BY PEARL CADIGAN
“I almost told you that I love you that night,” he says.
I inhale sharply and my heartbeat accelerates, cheeks blushing a fiery red. I peek over at Will, who sits in the passenger seat to my right. He isn’t looking at me; instead his eyes are fixed downward at his hands clasping one another in his lap. The street light above us casts an orange glow on his features. I’ve always envied his long eyelashes. I’m going to miss admiring them when we’re at school.
“Do you?” I anxiously choke out, voice breaking mid-sentence.
I mimic his downward gaze before he can catch my eyes. I fiddle with the strings fraying from my distressed jeans. Jesus, my hands are sweaty — I hope he doesn’t try to hold them.
“Yeah, I do,” he says.
Suddenly, I’m drawn to look into his eyes, my head lifting as I meet his stare. He always looks at me so intensely, as if he’s trying to figure out each and every thought that passes through my head. Sometimes, I think he can decipher them even better than I can.
I see so deeply into the blacks of his pupils, deeper than I thought was possible. I see every star within them, even the falling one we shared that night. The night he almost told me he loves me.
“Do you?” he softly questions back, voice raising on the last syllable.
Do I love him?
I miss him when he goes to the bathroom. I think of him every time I look at the moon, every single time. I’ll never be able to listen to George Harrison’s “All Things Must Pass” again without my mind wandering to memories of that night. The night we lay next to each other on the cold earth. The night we both somehow caught sight of the same shooting star despite its short life. The night he almost told me he loves me. Oh god, oh god, oh god. I guess I do love him. Yeah, I love him.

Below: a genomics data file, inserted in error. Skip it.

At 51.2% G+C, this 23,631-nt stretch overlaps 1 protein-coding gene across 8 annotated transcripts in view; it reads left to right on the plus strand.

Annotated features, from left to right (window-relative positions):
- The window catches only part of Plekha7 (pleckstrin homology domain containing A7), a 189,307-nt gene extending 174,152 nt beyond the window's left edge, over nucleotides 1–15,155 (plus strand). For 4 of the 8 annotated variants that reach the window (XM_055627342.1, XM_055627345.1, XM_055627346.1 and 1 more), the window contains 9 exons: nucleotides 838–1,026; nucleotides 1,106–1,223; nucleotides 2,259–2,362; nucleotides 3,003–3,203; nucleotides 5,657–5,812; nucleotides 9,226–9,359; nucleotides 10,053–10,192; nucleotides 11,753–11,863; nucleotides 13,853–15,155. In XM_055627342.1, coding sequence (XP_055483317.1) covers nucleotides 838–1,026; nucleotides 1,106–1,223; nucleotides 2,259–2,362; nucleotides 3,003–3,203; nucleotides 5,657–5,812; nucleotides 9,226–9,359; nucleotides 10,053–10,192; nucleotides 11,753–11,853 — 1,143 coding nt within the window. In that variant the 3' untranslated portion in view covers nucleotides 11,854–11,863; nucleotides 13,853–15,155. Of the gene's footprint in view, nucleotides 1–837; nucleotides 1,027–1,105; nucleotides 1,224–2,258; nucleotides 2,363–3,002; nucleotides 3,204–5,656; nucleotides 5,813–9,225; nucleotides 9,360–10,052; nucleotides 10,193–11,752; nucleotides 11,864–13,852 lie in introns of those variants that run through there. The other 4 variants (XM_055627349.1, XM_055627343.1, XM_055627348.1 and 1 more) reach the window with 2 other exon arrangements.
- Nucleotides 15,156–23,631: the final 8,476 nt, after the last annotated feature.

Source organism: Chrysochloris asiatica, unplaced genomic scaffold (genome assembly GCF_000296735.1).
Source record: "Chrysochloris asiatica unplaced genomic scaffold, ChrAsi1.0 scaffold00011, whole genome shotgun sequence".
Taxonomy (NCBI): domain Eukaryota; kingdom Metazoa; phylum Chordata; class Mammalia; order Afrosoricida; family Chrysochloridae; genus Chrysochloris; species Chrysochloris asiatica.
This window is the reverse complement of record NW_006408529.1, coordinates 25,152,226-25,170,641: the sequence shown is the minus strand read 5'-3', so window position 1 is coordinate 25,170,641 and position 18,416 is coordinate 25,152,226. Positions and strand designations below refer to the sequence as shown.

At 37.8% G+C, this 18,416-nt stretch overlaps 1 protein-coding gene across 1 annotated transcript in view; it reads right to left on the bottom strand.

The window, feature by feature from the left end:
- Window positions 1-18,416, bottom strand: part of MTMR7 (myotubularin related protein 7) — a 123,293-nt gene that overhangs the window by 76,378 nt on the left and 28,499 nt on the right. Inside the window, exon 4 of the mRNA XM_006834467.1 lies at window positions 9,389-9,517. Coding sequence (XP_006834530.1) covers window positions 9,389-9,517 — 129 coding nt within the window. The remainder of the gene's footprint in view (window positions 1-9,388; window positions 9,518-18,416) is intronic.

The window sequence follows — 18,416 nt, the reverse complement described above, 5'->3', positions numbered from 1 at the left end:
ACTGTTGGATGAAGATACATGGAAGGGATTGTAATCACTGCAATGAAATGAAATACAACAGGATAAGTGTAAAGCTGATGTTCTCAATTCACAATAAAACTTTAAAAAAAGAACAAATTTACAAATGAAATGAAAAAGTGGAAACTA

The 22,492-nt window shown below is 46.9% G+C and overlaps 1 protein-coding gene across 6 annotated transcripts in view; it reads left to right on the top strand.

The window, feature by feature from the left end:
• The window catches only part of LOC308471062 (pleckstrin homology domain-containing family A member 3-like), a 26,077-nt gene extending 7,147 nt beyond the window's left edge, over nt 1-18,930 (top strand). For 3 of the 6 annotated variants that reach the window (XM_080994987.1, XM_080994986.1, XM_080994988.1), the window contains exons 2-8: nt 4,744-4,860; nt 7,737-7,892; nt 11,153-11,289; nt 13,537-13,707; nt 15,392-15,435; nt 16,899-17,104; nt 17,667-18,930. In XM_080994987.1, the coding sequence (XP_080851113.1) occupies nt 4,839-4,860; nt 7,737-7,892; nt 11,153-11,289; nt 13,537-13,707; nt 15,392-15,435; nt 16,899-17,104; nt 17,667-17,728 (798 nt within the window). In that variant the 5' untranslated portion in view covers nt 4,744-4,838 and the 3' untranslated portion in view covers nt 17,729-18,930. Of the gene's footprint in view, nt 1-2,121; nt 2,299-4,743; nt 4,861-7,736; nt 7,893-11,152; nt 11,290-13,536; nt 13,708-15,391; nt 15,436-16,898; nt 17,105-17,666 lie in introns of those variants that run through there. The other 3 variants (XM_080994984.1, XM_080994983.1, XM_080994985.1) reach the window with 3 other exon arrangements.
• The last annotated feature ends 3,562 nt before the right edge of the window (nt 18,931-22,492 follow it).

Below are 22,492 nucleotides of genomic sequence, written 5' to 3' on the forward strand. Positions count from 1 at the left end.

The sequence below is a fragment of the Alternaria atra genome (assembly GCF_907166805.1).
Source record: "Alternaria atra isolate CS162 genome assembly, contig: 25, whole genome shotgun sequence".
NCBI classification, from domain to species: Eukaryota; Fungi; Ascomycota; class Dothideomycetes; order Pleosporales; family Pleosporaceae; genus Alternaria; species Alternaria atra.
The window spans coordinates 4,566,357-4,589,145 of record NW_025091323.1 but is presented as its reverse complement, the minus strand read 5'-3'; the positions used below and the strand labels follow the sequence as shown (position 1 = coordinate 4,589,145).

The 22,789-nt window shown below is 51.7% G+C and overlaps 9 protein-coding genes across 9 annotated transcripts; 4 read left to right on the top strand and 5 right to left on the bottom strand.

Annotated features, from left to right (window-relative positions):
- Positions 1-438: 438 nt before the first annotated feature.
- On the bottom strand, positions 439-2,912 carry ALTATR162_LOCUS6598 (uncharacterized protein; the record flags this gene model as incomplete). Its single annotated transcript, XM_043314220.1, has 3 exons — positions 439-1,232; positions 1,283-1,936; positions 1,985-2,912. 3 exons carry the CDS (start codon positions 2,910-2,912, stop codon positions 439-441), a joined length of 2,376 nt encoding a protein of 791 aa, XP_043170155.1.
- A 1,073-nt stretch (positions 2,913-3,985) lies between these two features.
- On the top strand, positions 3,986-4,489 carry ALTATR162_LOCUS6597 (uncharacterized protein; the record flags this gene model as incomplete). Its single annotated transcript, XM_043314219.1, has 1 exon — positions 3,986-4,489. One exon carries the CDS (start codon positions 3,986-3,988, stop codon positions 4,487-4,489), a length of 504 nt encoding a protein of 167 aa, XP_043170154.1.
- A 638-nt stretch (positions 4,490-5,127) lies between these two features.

“Yeah, I think I do,” I say.
He beams a toothy smile, and I can’t help but let one escape too (I’ve always hated smiling with my teeth — he knows that.) The deep, dark concavities of his eyes illuminate, and I feel something I’ve never felt before. He reaches across the clunky console between us to envelop me in his arms. I breathe in and it feels as if I’ve never truly known the sensation of air filling my lungs until this moment.
Outside, the cicadas chirp. They sing the night song that they serenade New Englanders with every summer, but tonight, in this moment, this is our song. Their high-pitched hums, in combination with the faint thump of Will’s heartbeat, have never sounded so beautiful. I wish I could listen to this song forever, live in this moment forever.
Pearl Cadigan is a senior studying Magazine at the Newhouse School of Public Communications. She is an avid reader and writer, and is currently the editor-in-chief of Jerk Magazine.